Recently, in the case of Vivek Khanna vs. OYO Apartments Investments LLP1, the Delhi High Court dismissed a petition filed under Section 34 of the Arbitration and Conciliation Act, 1996 (“A&C Act“), by way of which, Mr. Vivek Khanna (the “Petitioner“) assailed the award dated March 31, 2023 (the “Impugned Award“) passed by the arbitral tribunal comprising of a sole arbitrator.

The Petitioner and OYO Apartments Investments LLP (the “Respondent“) had executed a lease agreement dated February 18, 2019 (“Agreement“), under the terms of which, the Petitioner had leased out his premises to the Respondent for a term of 60 months, with a lock-in period of 36 months, during which, neither party could terminate the lease. The Agreement casted an obligation on the Respondent to pay a minimum guaranteed amount of Rs. 2,90,000/- or net revenue share, whichever is higher, payable every lease month, w.e.f. June 1, 2019. However, for the first two months, the Respondent was obliged to pay only 70% of the net revenue earned from the said premises from the time the same was made ‘live’ on Respondent’s portal, and was not obliged to pay the minimum guaranteed amount of Rs.2,90,000/- mentioned above.

The Respondent terminated the lease before expiration of the 36 months lock-in period, vide a termination notice dated November 23, 2019, alleging breach of the Agreement by the Petitioner, who in turn challenged the termination by invoking arbitration. The Agreement provided for resolution of disputes through arbitration and Delhi was the jurisdictional seat for arbitration. Pursuant to a Section 11(6) petition filed by the Petitioner, the arbitral tribunal comprising of a sole arbitrator was constituted. The Petitioner filed a total claim of Rs. 1,83,63,705,00/-, on account of investment made by the Petitioner as per the instructions of the Respondent, arrears of rent for the period till November 2019, rent payable for the remaining lock-in period etc. The Respondent also raised three counter claims. The arbitral tribunal held the premature termination of the lease by the Respondent to be illegal, however, disallowed the consequent claims made by the Petitioner, except partially awarding the Petitioner’s claims on account of arrears of rent for the period till November 2019, arrears of electricity charges and arrears of airtel phone/internet charges. The tribunal also awarded a sum of Rs, 4,78,841/- to the Respondent in its counter claim.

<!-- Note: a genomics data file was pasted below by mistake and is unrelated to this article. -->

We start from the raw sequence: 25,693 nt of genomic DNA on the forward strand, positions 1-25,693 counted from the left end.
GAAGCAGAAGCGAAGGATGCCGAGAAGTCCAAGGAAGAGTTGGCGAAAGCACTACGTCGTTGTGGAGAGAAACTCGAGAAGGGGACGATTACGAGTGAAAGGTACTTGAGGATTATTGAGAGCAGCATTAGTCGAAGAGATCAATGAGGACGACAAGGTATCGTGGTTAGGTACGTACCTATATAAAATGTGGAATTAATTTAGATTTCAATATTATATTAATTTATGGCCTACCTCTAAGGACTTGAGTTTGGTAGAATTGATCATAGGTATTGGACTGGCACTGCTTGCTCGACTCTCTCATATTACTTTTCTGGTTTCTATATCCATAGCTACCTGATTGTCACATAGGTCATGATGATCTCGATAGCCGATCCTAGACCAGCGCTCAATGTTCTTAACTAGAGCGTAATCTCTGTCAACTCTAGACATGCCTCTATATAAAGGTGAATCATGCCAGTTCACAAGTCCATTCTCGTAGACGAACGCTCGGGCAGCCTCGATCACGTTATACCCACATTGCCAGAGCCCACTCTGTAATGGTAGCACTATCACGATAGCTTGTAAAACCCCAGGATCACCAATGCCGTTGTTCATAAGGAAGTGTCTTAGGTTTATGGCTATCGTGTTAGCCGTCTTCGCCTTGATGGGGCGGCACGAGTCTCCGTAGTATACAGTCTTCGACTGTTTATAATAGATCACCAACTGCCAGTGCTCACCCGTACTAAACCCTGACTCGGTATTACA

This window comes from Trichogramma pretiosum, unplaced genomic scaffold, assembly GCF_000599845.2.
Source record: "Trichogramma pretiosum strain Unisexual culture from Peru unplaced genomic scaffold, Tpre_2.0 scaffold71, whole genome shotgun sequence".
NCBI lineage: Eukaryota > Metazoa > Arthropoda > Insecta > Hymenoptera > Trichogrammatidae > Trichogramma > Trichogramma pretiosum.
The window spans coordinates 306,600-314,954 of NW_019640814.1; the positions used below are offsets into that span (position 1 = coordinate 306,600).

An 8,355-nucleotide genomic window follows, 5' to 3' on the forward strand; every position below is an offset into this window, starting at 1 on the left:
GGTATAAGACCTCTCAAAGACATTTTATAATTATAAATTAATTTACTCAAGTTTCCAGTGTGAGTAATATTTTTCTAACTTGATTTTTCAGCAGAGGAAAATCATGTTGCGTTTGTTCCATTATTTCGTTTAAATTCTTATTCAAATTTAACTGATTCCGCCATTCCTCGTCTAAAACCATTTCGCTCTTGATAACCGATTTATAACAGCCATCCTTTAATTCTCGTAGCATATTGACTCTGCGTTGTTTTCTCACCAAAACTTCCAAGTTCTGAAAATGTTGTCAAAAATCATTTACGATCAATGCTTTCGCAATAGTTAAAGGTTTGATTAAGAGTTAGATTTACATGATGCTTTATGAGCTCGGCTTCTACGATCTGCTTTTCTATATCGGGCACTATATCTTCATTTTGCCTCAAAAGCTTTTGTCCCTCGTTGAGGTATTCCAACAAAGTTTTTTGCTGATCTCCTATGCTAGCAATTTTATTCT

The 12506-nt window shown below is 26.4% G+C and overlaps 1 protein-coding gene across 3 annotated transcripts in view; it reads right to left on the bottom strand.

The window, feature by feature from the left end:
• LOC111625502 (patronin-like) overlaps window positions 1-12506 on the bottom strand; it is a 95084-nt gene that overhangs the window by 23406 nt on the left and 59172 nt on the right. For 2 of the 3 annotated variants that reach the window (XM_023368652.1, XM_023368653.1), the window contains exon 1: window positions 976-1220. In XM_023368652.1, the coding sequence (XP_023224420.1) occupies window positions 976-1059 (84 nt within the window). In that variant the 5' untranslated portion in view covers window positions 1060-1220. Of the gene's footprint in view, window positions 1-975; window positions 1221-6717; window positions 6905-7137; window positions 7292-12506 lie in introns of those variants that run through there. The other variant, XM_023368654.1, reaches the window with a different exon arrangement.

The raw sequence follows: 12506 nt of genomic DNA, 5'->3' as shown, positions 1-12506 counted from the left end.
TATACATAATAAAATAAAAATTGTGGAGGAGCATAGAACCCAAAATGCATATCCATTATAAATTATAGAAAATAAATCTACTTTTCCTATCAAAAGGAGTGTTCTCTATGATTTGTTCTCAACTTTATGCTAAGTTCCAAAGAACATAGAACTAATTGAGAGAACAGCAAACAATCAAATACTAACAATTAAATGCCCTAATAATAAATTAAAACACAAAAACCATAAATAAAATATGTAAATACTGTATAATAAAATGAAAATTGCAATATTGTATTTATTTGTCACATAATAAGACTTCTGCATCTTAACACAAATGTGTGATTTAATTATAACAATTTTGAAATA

The Petitioner, inter alia, challenged the dismissal of Claim No.3 (i.e., rent payable for the remaining lock-in period). The Petitioner had claimed Rs. 87,00,000/- on account of rent towards remaining lock-in period from December 2019 onwards. It was contended by the Petitioner that the dismissal of the claim is inconsistent with the finding in the Impugned Award, holding the premature termination of the Agreement as illegal. The Petitioner claimed that the amount sought was a consequence suffered by him due to premature termination. In the Statement of Defence, the Respondent produced evidence to show that the said premises had been let out by the Petitioner from December 2019 onwards.

The tribunal relied on the judgments in Deepak Chopra v. FLAKT (India) Pvt. Ltd.2, Manju Bagai v. Magpai Retail Pvt.3 and Egon Zhender International Pvt. Ltd. v. Namgayal Institute for Research on Ladakhi Art & Culture (Nirlac) & Ors.4, to examine the legal position regarding the admissibility of liquidated damages. The tribunal reached the conclusion that the sum agreed by the parties as liquidated damages would not dispense with the requirement of proof by the party claiming liquidated damages that it actually suffered a loss.

It was also held by the Court that sum ascertained as liquidated damages in the contract is not in the nature of penalty, but is a pre-estimate of loss estimated by the parties likely to be suffered by a party in the event of breach of contract by the other party. Loss must be incurred by a party in order to claim the same. Liquidated damages are not payable merely as a penalty for breach of contract, if no loss is suffered. It is the quantification of loss that would require no further ascertainment by court/tribunal, which would quantify the same as per the pre-estimated loss or formula agreed to by the parties as liquidated damages in the contract. Therefore, the tribunal’s rejection of the abovementioned claim was held to be consistent with the prevalent legal position. Accordingly, the Petitioner’s petition was dismissed by the Hon’ble Court.

It is to be noted from the above that while ascertaining and recording liquidated damages in the contracts may be helpful, it is also equally crucial for the claiming party to prove the incurred loss.

MP (COMM) 266/2023

2020 SCC OnLine Del 103

2010 SCC OnLine Del 3842

4 2013 SCC OnLine Del 4288